School & District Management Report Roundup

School Funding

By Sarah D. Sparks — April 15, 2013 1 min read
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New York City Mayor Michael R. Bloomberg’s move to base school funding on student needs has made some progress in providing more equitable support, a study concludes, but a complicated transition and overall budget cuts mean more than nine out of 10 schools still don’t receive appropriate support based on the needs of their students.

The analysis, released last week by the New York City Independent Budget Office, a publicly funded agency not controlled by the mayor, evaluates the first five years of the Fair Student Funding initiative.

Under its weighted formula, the city provides additional support to schools for students based on 26 different need categories in five areas, including grade level and special education and English-language status.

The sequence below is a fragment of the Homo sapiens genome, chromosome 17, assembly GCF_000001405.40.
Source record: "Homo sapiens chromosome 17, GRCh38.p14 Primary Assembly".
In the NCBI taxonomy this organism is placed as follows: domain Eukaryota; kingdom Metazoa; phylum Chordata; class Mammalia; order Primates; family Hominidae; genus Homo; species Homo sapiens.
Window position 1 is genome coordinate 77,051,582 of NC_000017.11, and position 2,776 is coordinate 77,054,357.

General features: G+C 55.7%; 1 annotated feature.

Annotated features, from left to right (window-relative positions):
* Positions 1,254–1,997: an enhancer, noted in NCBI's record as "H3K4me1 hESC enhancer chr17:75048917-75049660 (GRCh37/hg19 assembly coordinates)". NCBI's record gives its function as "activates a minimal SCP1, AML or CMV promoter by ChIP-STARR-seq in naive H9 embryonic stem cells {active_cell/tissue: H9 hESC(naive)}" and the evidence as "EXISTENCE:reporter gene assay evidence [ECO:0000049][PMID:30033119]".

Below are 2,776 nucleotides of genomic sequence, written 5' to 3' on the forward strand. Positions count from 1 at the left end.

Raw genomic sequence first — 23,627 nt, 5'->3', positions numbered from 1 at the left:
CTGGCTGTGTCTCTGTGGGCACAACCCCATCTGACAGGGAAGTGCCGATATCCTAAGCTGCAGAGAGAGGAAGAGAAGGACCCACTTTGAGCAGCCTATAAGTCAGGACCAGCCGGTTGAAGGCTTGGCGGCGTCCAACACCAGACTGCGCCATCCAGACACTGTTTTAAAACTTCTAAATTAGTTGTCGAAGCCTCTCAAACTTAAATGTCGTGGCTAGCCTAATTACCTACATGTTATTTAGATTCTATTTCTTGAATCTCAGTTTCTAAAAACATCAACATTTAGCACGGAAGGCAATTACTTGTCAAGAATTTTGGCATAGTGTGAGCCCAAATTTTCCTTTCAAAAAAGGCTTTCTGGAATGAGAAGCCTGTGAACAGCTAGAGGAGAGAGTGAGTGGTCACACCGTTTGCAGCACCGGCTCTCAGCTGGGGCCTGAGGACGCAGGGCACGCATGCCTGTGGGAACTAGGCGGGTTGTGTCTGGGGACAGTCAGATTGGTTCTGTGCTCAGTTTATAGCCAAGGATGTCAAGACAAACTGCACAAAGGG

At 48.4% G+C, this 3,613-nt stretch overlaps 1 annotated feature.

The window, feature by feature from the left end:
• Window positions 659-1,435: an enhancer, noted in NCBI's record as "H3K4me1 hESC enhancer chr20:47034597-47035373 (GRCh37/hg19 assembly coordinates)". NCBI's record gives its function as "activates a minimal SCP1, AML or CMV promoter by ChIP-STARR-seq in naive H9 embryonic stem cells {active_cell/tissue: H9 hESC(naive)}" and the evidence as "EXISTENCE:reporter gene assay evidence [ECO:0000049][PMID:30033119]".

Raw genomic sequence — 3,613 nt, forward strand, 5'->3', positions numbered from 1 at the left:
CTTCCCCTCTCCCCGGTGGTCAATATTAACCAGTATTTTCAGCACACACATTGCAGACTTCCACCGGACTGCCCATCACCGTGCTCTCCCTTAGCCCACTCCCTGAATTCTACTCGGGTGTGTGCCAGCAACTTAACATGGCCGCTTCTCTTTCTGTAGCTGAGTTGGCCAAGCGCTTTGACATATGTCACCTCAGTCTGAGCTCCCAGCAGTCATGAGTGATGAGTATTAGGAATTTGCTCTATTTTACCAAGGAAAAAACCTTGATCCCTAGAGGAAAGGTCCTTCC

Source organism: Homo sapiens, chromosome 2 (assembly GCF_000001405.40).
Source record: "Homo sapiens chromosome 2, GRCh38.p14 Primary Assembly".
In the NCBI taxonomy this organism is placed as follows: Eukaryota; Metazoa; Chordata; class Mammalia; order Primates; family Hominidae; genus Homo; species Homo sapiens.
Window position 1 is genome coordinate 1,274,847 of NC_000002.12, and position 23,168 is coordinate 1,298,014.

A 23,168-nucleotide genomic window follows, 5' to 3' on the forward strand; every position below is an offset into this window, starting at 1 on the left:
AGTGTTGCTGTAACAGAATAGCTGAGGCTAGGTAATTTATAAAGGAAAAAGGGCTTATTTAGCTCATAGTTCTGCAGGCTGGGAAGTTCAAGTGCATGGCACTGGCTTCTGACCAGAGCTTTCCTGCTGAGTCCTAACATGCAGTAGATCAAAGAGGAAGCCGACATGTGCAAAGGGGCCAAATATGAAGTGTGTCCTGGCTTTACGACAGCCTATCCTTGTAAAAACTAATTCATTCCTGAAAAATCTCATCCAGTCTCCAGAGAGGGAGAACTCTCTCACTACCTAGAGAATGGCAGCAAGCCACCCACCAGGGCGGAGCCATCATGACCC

The new funding formula did lead to more targeted funding based on student need, the study found, but the change was undermined by cuts in overall funding for the initiative, which by 2011-12 had fallen 6.3 percent from the 2007-08 allocations of $5.4 billion.

Because the cuts were not applied on the basis of the weighted student needs, nearly all schools received less support than they were entitled to under the formula.

The lower allocations disproportionately hurt some groups of students—such as middle school students performing below academic standards and English-learners in elementary and high school—who received less than their weighted allocations.

A version of this article appeared in the April 17, 2013 edition of Education Week as School Funding

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